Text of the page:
By Jon Queally / Common Dreams

Speaking to an estimated 18,000 enthusiastic supporters who packed the Colorado Convention Center in downtown Denver on Saturday night, Democratic presidential candidate Bernie Sanders proved that the momentum behind his campaign shows no signs of waning less than a week after shocking the nation’s political and media establishment by walloping rival Hillary Clinton by 22 points in the New Hampshire primary.

“A lot has happened in nine months,” Sanders told the cheering crowd after welcoming them as proof that his call for “political revolution” is clearly resonating in the state – one of the dozen that will vote on Super Tuesday on March 1.

“We started off in Iowa 40 or 50 points behind,” he continued. “The results ended up a little different than that. We started out in New Hampshire 30 points down. The results came out a little different than that. We started out way behind in Nevada and South Carolina. We have a real shot at winning both of those states. And here in Colorado, with your enthusiasm, on March 1 we are going to win.”

Common Dreams contributor Donna Smith, who also recently took over as executive director of the Progressive Democrats of America, was in the crowd for Saturday night’s rally and said the electricity was palpable.

“As I gazed around the crowd seated around me and across the sea of nearly 20,000 people gather to listen to Bernie’s message,” she writes on Sunday, “I was blown away by the young people and their joy in hearing someone actually express what they already know. The system is rigged in favor of a sort of political and financial royalty of which they will never be a part.” The event, she added, “was one of the most moving moments I can recall in my half-century of following politics and candidates.”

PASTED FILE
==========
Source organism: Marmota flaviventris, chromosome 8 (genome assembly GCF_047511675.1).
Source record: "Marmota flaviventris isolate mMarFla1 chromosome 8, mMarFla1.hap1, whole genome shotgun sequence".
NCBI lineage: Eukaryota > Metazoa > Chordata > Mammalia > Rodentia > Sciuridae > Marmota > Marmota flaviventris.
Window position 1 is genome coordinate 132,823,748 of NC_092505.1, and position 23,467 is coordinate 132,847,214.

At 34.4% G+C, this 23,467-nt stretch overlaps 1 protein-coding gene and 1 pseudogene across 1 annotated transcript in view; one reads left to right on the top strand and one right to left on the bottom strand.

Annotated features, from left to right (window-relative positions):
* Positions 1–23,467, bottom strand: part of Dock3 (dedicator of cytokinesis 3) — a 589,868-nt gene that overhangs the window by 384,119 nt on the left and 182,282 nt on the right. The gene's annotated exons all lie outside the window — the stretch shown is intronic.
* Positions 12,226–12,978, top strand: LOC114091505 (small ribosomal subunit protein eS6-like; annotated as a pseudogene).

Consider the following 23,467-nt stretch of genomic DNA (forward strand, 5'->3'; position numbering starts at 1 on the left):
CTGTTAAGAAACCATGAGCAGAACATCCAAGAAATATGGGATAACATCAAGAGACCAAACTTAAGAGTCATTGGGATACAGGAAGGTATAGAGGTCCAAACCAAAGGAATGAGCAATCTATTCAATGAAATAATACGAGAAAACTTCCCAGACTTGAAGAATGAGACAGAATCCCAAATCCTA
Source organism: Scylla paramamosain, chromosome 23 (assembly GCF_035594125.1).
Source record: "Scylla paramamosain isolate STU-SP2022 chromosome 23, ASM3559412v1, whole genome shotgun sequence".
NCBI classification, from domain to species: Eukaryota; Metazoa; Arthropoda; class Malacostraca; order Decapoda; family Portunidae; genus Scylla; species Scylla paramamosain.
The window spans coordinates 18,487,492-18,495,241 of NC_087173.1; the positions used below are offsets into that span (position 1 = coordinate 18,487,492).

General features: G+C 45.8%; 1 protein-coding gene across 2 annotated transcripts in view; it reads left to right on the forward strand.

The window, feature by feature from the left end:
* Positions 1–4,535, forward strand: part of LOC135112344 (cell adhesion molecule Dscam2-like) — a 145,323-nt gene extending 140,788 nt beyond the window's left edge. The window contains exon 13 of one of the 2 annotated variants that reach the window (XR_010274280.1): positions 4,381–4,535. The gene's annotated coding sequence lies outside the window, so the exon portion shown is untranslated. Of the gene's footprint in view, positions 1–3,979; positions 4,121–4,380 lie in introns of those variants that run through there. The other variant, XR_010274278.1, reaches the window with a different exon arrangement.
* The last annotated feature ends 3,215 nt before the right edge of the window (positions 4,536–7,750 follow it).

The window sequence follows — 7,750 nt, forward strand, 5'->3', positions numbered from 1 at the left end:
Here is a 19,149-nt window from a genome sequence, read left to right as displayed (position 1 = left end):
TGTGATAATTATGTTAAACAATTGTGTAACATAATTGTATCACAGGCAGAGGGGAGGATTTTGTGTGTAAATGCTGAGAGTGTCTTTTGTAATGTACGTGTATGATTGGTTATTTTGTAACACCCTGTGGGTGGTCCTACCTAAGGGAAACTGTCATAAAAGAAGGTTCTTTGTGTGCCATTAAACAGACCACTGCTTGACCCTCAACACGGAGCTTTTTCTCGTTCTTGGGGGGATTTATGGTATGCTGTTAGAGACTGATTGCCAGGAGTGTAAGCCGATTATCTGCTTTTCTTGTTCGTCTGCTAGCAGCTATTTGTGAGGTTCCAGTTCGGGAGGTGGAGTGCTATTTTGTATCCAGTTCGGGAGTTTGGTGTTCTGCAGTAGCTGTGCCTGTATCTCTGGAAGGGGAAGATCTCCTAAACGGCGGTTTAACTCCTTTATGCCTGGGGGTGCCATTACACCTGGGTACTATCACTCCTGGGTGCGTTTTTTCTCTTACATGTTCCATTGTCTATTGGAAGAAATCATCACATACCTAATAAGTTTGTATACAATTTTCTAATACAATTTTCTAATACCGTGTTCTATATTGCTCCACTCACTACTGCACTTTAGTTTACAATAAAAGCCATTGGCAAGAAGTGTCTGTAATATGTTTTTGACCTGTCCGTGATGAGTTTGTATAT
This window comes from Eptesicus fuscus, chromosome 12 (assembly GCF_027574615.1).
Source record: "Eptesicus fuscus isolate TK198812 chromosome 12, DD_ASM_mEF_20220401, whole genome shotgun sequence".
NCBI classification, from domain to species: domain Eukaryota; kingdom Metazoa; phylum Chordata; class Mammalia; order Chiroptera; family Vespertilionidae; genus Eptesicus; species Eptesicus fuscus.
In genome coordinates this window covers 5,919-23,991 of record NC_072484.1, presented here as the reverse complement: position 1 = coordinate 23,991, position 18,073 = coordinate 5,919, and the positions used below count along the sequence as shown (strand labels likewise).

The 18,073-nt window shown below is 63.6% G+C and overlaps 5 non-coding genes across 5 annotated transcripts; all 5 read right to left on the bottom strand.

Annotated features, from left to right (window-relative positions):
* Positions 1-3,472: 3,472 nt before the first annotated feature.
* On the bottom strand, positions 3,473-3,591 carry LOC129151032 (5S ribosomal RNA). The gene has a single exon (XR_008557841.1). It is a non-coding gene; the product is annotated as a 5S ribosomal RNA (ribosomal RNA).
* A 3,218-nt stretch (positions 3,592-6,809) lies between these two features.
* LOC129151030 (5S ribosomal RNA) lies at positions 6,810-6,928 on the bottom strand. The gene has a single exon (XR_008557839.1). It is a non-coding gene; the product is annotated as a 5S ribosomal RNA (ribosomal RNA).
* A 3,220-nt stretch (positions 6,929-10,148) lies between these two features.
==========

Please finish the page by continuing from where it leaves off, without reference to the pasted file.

Meanwhile, an increasing number of people with their ears to the ground in South Carolina and Nevada are reporting that the assumed advantage for Hillary Clinton in those states are cracking and that support for Sanders continues to grow as more and more people are exposed to his message. A body of evidence—some based on polling and some anecdotal—is emerging that the national energy behind his campaign is creating a growing appetite for the ‘political revolution’ it espouses.

On Sunday, a new CBS poll shows that Sanders has cut into Clinton’s lead in South Carolina, now trailing by just 19 points with less than two weeks to go. Though still a substantial lead for the frontrunner, that is a far cry from the more than 50-point lead she once enjoyed. The poll shows Clinton leading 59 percent to 40 percent, with a margin of error of +/-8.7 percent. The latest poll showed a significant block for Sanders may still be name recognition as only 44 percent of those surveyed could say they know him “very well,” compared to 70 percent who could say that of Clinton.

At the same time, new national poll by Reuters, released Friday, is the latest showing that Sanders and Clinton are running essentially neck-and-neck across the country. But with many now focused on the upcoming Nevada caucuses on Feb. 20 and the South Carolina primary on Feb. 27., the question has become whether or not there really exists a racial barrier, or a discernible philosophical barrier, when it comes to Sanders drawing away the early support that Clinton has enjoyed in larger, more demographically diverse states.

Not-So-Certain Victories in Nevada and South Carolina

According to MSNBC political correspondent Joy-Ann Reid—who acknowledged she went to South Carolina thinking the conventional wisdom about Clinton’s so-called “firewall” of black voters would hold true—found that support for Sanders (likely assisted by his campaign’s impressive political operation on the ground there) is much more broad and enthusiastic than many people have been led to believe. As Reid reported on Saturday:

The Clinton campaign is betting that her vocal support for Obama and the backing of institutional players like the Congressional Black Caucus, whose political action committee endorsed her on Thursday, along with influential local black elected officials like State Sen. Marlon Kimson and church leaders will translate into turnout.

But conversations with elected officials and Democratic strategists in the state reveal little excitement over Clinton’s candidacy and a growing concern that not only are black voters not enthused, her campaign is being out-hustled by Team Sanders.